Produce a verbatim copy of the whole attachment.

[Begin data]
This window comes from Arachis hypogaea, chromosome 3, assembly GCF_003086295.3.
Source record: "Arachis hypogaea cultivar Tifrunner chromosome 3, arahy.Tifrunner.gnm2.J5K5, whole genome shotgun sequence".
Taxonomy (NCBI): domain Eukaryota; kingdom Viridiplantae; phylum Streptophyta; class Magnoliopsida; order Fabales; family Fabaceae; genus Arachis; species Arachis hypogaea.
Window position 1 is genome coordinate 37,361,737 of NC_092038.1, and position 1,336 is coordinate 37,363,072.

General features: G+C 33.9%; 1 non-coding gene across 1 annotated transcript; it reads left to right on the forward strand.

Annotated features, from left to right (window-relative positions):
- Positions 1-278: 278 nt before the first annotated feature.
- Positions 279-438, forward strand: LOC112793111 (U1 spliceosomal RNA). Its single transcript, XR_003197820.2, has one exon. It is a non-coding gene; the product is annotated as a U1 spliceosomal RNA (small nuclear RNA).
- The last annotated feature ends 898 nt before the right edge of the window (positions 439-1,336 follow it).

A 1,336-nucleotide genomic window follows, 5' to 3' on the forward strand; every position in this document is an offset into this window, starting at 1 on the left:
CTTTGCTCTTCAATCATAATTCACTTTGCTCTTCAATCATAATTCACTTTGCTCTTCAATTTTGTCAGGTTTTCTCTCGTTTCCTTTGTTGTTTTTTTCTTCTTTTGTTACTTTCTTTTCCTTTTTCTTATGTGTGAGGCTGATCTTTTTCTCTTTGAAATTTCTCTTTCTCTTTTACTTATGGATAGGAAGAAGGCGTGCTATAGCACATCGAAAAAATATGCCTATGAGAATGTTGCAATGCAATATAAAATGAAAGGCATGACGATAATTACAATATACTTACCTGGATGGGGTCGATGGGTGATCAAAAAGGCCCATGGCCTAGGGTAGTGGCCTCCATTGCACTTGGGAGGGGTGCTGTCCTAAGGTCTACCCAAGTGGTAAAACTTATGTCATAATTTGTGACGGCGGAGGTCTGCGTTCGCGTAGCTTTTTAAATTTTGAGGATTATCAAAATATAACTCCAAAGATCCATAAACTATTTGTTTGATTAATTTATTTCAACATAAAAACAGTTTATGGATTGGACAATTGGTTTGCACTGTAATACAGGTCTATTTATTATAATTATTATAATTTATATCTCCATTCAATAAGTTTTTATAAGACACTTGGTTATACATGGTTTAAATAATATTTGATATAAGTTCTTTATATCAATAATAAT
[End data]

This window comes from Arachis hypogaea, chromosome 3, assembly GCF_003086295.3.
Source record: "Arachis hypogaea cultivar Tifrunner chromosome 3, arahy.Tifrunner.gnm2.J5K5, whole genome shotgun sequence".
Taxonomy (NCBI): domain Eukaryota; kingdom Viridiplantae; phylum Streptophyta; class Magnoliopsida; order Fabales; family Fabaceae; genus Arachis; species Arachis hypogaea.
Window position 1 is genome coordinate 37,361,737 of NC_092038.1, and position 1,336 is coordinate 37,363,072.

General features: G+C 33.9%; 1 non-coding gene across 1 annotated transcript; it reads left to right on the forward strand.

Annotated features, from left to right (window-relative positions):
- Positions 1-278: 278 nt before the first annotated feature.
- Positions 279-438, forward strand: LOC112793111 (U1 spliceosomal RNA). Its single transcript, XR_003197820.2, has one exon. It is a non-coding gene; the product is annotated as a U1 spliceosomal RNA (small nuclear RNA).
- The last annotated feature ends 898 nt before the right edge of the window (positions 439-1,336 follow it).

A 1,336-nucleotide genomic window follows, 5' to 3' on the forward strand; every position in this document is an offset into this window, starting at 1 on the left:
CTTTGCTCTTCAATCATAATTCACTTTGCTCTTCAATCATAATTCACTTTGCTCTTCAATTTTGTCAGGTTTTCTCTCGTTTCCTTTGTTGTTTTTTTCTTCTTTTGTTACTTTCTTTTCCTTTTTCTTATGTGTGAGGCTGATCTTTTTCTCTTTGAAATTTCTCTTTCTCTTTTACTTATGGATAGGAAGAAGGCGTGCTATAGCACATCGAAAAAATATGCCTATGAGAATGTTGCAATGCAATATAAAATGAAAGGCATGACGATAATTACAATATACTTACCTGGATGGGGTCGATGGGTGATCAAAAAGGCCCATGGCCTAGGGTAGTGGCCTCCATTGCACTTGGGAGGGGTGCTGTCCTAAGGTCTACCCAAGTGGTAAAACTTATGTCATAATTTGTGACGGCGGAGGTCTGCGTTCGCGTAGCTTTTTAAATTTTGAGGATTATCAAAATATAACTCCAAAGATCCATAAACTATTTGTTTGATTAATTTATTTCAACATAAAAACAGTTTATGGATTGGACAATTGGTTTGCACTGTAATACAGGTCTATTTATTATAATTATTATAATTTATATCTCCATTCAATAAGTTTTTATAAGACACTTGGTTATACATGGTTTAAATAATATTTGATATAAGTTCTTTATATCAATAATAAT